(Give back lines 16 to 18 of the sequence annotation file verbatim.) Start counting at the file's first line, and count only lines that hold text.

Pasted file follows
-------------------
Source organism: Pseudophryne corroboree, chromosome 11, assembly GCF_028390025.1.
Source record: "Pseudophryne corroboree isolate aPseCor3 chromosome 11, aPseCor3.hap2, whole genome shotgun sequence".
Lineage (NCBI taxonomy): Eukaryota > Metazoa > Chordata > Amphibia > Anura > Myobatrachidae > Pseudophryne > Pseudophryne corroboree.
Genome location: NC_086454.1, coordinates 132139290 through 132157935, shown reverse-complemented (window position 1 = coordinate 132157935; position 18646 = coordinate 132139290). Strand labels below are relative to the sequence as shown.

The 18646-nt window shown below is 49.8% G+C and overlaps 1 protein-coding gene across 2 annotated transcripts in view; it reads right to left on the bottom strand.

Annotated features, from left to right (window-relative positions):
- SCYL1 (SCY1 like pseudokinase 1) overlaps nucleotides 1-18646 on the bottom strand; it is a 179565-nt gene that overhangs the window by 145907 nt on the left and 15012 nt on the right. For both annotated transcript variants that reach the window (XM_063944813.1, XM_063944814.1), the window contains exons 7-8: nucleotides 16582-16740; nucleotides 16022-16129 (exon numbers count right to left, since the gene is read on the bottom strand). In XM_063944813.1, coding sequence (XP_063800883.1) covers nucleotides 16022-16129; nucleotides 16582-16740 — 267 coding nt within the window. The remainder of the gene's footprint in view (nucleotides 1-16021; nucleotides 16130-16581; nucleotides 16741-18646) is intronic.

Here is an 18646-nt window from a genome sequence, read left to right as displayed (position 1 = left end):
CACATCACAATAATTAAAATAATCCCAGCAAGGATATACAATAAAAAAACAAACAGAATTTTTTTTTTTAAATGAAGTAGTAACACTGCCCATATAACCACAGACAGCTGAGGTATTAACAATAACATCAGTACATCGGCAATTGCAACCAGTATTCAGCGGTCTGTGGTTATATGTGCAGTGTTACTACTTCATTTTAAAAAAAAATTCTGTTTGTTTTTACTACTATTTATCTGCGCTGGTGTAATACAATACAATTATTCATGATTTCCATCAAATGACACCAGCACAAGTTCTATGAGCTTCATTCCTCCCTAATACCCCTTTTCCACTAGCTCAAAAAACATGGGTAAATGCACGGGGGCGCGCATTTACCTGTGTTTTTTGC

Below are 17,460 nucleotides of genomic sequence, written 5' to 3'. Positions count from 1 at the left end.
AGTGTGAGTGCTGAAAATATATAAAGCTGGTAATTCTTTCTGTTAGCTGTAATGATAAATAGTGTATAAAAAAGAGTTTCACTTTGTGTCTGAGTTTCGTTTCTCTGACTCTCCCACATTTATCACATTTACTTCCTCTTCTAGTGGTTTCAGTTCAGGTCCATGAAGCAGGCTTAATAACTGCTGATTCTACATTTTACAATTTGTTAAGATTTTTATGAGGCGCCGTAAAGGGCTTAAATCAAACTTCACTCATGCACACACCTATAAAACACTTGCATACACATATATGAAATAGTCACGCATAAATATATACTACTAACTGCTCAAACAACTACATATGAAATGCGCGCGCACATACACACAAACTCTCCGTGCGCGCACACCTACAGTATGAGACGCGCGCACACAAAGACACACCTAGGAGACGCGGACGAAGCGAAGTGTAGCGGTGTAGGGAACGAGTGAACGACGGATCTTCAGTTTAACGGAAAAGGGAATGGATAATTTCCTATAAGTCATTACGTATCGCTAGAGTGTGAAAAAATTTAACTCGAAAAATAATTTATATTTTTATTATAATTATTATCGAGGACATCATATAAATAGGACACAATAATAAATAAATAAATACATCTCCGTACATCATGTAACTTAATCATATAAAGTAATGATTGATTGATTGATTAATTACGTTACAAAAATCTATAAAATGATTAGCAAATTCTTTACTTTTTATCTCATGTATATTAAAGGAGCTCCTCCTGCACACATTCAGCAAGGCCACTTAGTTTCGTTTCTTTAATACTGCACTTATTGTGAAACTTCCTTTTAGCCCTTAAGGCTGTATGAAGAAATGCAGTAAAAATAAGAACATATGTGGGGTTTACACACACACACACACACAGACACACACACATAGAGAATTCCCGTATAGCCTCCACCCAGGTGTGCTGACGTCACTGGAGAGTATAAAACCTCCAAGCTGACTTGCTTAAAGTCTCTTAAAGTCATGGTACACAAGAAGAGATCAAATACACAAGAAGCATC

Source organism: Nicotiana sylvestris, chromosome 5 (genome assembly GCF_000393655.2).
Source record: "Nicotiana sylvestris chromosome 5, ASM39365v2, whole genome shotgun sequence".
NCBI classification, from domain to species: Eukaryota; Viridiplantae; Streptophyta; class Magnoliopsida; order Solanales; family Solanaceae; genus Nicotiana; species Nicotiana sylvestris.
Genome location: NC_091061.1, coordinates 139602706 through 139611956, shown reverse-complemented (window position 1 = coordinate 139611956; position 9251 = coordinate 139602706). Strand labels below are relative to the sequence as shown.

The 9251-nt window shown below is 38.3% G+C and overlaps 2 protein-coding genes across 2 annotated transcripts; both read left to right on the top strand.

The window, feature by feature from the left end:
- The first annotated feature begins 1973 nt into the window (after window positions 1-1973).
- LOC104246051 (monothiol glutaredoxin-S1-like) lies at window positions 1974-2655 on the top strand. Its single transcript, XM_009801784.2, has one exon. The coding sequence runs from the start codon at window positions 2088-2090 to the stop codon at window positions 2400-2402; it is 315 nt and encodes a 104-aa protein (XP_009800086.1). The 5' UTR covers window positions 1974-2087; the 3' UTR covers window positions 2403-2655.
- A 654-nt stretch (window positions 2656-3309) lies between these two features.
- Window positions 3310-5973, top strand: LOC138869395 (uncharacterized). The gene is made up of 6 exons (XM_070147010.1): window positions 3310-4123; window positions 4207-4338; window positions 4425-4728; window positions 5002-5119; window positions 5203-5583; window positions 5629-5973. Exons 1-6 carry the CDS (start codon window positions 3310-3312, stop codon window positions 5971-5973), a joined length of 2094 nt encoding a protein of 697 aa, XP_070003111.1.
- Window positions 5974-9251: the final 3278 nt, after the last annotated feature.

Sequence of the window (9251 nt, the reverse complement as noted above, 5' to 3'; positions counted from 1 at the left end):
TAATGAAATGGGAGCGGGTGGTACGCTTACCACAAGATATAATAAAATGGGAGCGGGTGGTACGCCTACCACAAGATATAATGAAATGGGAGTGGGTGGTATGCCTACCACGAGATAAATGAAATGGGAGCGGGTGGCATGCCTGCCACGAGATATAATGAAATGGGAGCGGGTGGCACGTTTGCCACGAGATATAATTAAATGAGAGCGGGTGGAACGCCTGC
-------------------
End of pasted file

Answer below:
The 9251-nt window shown below is 38.3% G+C and overlaps 2 protein-coding genes across 2 annotated transcripts; both read left to right on the top strand.

The window, feature by feature from the left end:
- The first annotated feature begins 1973 nt into the window (after window positions 1-1973).